*55 As an initial consideration, we note that the filing of cross-motions for summary judgment does not mean that this case may be finally disposed of as a matter of law. Cross-motions for summary judgment do not ipso facto dissipate factual issues, even though both parties contend for the purposes of their motions that they are entitled to prevail because there are no material issues of fact. Professor Moore in his treatise on Federal Practice states:The well-settled rule is that cross-motions for summary judgment do not warrant the court in granting summary judgment unless one of the moving parties is entitled to judgment as a matter of law upon facts that are not genuinely disputed. Good sense and sound theory, if these be distinguishable, combine to produce the rule. Good sense, because neither a single motion nor multiple motions can dissipate factual disputes. Sound theory, for at least three reasons: (1) because a party entitled to summary judgment must bear the burden of establishing the indisputability of the facts which warrant judgment in his favor; (2) while the facts, which would justify judgment for one party on a particular legal theory, may be indisputable, the facts, which would justify judgment for the adverse party on a different legal theory, may be disputed; and (3) a party may make concessions for the purpose of his motion that do not carry over and support the motion of his adversary. [Footnotes omitted.] [6 Moore's Federal Practice ¶ 56.13 at 341 to 344 (2nd ed. 1976).]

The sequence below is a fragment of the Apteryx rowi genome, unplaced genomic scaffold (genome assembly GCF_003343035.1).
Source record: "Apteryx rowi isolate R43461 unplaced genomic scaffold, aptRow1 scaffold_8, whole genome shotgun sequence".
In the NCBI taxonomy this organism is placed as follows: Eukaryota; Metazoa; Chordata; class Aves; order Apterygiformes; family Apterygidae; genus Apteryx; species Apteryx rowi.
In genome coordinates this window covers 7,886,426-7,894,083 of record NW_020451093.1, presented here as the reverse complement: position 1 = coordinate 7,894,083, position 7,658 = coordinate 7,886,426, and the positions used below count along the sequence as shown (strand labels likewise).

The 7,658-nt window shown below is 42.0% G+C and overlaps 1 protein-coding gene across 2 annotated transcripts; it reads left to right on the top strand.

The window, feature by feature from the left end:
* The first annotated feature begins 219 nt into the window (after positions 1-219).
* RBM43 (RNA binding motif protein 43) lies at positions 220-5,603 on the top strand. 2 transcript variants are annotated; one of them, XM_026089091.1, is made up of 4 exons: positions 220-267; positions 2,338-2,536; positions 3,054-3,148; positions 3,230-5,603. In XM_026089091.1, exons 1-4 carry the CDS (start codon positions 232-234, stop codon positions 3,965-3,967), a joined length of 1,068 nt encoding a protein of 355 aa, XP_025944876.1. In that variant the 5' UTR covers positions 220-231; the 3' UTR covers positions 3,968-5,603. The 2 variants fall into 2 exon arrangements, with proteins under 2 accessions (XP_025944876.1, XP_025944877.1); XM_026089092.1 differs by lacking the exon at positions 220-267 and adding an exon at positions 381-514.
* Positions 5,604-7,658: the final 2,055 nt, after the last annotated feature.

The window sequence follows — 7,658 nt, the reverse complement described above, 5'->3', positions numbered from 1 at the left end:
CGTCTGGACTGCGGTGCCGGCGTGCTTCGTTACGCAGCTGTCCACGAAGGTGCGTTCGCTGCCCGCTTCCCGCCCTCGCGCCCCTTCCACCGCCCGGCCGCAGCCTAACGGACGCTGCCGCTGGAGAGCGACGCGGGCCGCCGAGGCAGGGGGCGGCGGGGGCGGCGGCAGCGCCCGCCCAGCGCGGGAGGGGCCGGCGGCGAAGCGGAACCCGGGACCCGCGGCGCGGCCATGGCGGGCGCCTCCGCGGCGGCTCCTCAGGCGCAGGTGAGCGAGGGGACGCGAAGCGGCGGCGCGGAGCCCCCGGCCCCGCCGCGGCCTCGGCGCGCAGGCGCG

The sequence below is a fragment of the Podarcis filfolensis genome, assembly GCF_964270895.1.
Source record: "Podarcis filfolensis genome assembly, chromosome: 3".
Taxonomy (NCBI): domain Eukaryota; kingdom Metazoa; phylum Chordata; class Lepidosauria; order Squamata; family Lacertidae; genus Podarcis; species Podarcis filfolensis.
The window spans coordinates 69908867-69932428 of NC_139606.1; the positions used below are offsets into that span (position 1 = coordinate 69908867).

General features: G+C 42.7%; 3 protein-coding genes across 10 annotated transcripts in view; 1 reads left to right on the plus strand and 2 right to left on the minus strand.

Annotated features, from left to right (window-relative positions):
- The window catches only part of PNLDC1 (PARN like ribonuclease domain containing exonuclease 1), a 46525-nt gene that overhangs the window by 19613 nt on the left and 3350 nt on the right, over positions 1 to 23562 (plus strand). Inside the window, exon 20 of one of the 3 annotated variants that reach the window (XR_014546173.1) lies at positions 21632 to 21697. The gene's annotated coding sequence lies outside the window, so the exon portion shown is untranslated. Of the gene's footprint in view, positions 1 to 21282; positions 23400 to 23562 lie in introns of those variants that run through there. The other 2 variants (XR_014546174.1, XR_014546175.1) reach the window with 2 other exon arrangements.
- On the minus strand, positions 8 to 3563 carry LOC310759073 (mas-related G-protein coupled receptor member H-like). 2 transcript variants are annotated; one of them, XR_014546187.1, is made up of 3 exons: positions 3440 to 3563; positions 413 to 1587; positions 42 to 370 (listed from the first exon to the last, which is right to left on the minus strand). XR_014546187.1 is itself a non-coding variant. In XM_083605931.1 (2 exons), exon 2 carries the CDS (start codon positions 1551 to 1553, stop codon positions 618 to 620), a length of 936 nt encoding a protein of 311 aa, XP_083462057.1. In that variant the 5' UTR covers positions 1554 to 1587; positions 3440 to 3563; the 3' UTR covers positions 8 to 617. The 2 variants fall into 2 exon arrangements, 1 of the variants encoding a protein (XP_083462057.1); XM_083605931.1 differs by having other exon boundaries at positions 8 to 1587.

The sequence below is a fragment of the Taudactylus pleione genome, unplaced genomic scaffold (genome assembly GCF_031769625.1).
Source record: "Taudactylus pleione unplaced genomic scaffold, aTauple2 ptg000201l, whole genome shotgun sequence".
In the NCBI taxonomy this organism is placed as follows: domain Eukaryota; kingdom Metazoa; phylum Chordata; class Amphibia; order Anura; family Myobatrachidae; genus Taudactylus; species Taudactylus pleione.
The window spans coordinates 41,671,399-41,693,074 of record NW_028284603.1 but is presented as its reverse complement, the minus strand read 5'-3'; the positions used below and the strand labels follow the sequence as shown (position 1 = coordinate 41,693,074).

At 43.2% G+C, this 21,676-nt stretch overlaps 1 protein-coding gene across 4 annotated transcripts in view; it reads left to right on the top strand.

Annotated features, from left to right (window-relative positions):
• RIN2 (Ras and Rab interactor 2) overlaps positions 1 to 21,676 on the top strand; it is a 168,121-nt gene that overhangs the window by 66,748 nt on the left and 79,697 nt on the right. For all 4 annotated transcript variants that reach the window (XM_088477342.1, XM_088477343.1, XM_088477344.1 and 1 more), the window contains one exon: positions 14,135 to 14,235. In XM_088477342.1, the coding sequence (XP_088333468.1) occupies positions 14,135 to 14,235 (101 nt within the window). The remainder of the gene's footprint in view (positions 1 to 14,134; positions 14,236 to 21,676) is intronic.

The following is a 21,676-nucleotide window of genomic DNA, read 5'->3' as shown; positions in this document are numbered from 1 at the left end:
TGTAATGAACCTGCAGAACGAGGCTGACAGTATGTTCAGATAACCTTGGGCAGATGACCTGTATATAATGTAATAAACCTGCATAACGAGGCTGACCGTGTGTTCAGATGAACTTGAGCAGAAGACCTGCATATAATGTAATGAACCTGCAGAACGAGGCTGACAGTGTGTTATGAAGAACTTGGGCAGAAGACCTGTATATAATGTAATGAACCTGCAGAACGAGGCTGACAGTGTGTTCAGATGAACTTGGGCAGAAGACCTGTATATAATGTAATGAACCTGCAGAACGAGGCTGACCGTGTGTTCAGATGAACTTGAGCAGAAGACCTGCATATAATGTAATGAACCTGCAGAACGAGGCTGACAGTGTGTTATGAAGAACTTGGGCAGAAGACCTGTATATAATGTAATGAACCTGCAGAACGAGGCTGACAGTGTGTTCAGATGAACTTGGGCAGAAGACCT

Here the record reveals disputed issues of material fact which make dismissal of plaintiff's complaint as to Smith on summary judgment inappropriate. The agreement initially lists Unico and not Smith as one of the partners in the concern. However, the agreement contains numerous references to Smith in his individual capacity and in some instances seems to treat Smith individually as a partner. Such ambiguity in a written instrument in and of itself may make summary judgment inappropriate. West v. West, 15 Utah 2d 87, 387 P.2d 686 (1963).
Plaintiff's second point on appeal is that it is entitled to an evidentiary hearing with respect to its claim that Unico is the alter-ego of Smith. The district court made no mention of plaintiff's alter-ego claim in its order of dismissal, but it is clear that issues of fact are raised by the claim.
Reversed and remanded. Costs to Plaintiff (Appellant).
HALL, C.J., and HOWE and OAKS, JJ., concur.
MAUGHAN, J., heard the arguments but died before the opinion was filed.NOTES
 We note that the partnership agreement contemplates division of partnership profits among Smith individually and the other three parties. Section 48-1-4(4), Utah Code Ann. (1953), as amended, states in part:
The receipt by a person of a share of the profits of a business is prima facie evidence that he is a partner in the business, but no such inference shall be drawn if profits were received in payment... .